Friday, September 26, 2014


The sound of whistles is carried this direction by the wind. They signal that the engineers are moving the antique equipment in the railroad museum, about a mile from where I am at. It is tempting to walk over and have a look as the old steam engines are brought back to life, and monumental pieces of railroad history slowly start moving again, spitting out billowing clouds of smoke and steam.
The magic of the big wheels turning, the proud look on the face of the engineer, and the hard labor to feed the fire at the heart of the huge locomotive…

The whistles are most definitely sounds of an era long gone. A time when pretty much any journey, no matter how short to today’s standards, was an adventure. Not only because of the opportunity to explore new things, but because of the trip itself. To be brought to this other place at ‘breakneck speed’, pulled over the rails by this enormous, magical beast that is spitting out steam as it moves along. Hearing the cadence of the wheels, and the warning whistle whenever the engineer felt someone was to close to the tracks as he approached.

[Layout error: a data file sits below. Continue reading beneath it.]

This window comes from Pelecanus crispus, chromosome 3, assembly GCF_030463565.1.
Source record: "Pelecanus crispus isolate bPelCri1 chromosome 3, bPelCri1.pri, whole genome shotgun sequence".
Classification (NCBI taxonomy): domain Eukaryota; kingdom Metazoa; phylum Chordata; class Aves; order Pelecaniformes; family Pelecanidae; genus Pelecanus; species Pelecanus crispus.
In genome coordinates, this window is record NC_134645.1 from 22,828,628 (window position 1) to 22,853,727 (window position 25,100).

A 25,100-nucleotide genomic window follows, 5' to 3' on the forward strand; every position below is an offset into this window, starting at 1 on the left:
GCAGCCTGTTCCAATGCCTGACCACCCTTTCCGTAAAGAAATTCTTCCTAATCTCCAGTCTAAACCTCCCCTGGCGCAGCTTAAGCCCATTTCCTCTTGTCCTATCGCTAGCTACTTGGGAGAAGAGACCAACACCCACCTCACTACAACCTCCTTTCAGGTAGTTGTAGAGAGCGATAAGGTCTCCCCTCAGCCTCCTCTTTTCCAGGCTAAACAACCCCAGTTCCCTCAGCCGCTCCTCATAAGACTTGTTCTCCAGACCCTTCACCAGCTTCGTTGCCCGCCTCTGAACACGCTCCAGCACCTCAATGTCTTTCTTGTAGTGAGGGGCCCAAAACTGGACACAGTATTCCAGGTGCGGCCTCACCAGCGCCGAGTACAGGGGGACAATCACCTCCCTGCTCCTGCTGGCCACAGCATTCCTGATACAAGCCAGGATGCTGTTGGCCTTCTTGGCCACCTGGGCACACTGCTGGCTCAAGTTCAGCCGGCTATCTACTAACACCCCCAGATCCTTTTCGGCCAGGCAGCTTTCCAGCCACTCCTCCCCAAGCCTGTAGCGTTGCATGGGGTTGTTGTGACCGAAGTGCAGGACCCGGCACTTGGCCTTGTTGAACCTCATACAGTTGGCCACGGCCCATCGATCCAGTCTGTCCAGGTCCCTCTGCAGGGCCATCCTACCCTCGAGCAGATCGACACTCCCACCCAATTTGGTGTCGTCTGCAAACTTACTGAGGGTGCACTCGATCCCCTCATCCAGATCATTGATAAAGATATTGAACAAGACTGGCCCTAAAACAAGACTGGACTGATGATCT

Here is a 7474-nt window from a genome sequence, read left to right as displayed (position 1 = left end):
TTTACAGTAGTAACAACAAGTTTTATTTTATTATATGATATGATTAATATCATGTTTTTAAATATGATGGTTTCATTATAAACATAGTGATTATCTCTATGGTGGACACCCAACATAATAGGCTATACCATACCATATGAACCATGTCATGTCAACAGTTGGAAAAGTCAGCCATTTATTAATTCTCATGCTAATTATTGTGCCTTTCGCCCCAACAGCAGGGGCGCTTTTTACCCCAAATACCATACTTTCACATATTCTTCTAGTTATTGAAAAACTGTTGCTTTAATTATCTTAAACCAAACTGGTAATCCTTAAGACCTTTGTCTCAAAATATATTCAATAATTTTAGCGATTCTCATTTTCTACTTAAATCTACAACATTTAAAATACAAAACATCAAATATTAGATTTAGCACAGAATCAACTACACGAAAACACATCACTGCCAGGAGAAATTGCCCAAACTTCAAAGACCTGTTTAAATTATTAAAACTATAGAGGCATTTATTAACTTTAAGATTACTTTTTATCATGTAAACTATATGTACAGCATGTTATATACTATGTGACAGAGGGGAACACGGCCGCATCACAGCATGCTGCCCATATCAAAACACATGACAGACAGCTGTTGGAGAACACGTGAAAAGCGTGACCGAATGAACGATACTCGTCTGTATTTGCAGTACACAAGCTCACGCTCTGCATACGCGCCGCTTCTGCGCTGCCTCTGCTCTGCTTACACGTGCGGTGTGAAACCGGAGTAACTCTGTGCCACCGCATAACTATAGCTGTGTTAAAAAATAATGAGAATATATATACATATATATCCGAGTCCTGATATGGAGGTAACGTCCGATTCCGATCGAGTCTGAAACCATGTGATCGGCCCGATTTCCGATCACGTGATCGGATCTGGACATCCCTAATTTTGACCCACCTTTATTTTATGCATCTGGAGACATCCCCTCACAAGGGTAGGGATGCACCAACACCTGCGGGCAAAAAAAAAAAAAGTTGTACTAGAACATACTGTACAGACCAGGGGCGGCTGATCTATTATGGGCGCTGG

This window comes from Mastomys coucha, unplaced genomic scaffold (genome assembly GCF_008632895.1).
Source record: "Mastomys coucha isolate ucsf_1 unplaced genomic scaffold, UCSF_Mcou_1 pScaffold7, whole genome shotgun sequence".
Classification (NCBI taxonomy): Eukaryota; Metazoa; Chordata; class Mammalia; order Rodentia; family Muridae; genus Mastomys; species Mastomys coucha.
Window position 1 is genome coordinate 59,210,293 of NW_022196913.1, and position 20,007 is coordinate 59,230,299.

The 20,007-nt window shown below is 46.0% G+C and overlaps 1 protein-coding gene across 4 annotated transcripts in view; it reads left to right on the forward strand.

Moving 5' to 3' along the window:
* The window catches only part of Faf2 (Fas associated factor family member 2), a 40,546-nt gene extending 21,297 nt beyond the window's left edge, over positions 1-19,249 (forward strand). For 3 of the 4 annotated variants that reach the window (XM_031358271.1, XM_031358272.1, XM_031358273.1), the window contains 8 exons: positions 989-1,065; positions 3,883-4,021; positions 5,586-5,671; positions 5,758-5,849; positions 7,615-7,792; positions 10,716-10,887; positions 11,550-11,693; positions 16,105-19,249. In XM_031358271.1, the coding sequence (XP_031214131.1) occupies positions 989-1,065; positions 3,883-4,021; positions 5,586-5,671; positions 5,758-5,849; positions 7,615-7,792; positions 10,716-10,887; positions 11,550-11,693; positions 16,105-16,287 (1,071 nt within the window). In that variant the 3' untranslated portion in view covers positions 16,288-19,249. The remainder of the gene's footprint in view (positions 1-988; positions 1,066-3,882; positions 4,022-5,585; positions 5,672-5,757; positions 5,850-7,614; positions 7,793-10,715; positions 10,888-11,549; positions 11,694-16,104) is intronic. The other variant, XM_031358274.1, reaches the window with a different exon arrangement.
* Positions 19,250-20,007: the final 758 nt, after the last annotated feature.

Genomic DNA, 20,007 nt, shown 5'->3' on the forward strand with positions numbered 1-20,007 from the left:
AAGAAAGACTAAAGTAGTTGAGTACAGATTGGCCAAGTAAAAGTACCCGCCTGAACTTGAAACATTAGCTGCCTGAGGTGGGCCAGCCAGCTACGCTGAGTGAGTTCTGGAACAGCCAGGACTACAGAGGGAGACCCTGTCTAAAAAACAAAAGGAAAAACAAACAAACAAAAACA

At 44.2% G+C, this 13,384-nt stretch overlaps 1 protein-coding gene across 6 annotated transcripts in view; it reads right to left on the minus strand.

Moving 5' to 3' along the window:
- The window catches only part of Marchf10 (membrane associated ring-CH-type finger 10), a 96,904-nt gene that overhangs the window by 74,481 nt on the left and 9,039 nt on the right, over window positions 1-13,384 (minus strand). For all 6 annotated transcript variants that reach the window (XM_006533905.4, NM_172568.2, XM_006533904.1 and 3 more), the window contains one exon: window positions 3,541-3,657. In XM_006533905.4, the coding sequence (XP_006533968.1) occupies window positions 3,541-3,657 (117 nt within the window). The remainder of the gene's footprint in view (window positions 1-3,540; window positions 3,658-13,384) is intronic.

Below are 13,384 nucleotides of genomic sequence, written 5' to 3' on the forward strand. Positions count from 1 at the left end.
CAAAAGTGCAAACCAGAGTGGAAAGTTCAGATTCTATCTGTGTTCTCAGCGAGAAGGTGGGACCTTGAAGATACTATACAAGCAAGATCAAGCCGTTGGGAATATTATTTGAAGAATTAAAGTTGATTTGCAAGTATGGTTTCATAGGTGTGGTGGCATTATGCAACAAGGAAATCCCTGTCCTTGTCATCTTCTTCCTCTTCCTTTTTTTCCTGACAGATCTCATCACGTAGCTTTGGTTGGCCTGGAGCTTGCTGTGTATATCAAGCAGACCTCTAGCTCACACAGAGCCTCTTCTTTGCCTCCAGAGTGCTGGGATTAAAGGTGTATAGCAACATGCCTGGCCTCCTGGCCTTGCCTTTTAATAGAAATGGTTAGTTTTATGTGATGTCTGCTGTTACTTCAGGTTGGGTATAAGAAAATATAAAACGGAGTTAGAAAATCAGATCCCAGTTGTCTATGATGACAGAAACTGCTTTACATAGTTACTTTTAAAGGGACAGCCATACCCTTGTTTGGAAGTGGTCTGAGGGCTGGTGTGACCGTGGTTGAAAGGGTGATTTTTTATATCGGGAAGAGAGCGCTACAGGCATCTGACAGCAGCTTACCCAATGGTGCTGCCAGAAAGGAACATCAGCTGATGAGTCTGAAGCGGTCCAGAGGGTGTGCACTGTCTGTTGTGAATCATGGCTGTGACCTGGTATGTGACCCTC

There are still places where the whistles sounds at the train’s approach of every railroad crossing. It is a safety feature, warning those that feel they can still make it across before the train actually gets there.
Yet somehow the magic has gone from railroad travel, as it has been relegated to being a quick and easy way to get from ‘A’ to ‘B’, especially in urban areas. It is a manner in which big, heavy loads can be transported across the country. Perhaps not that fast, but certainly reliable.
And arguably the biggest advantage of taking the train nowadays is the fact that you can sit down and get some work done. Trains even have WiFi, so you don’t have to miss a beat as you prepare for that meeting, or are doing your homework.
And looking outside is no longer something that sparks awe and wonder, but rather a check to see how much further you need to go.

A sign of the times…

We tend to speed ourselves from one event to another, whether that is by ‘train, plane, or automobile’, totally focused on the event; on what needs to be done. And maybe even on what we get out of it. The trip, the actual getting to where we have to go, has become an inconvenience rather than the adventure it used to be back then…

And somehow it feels like a shame to have lost that magical experience…

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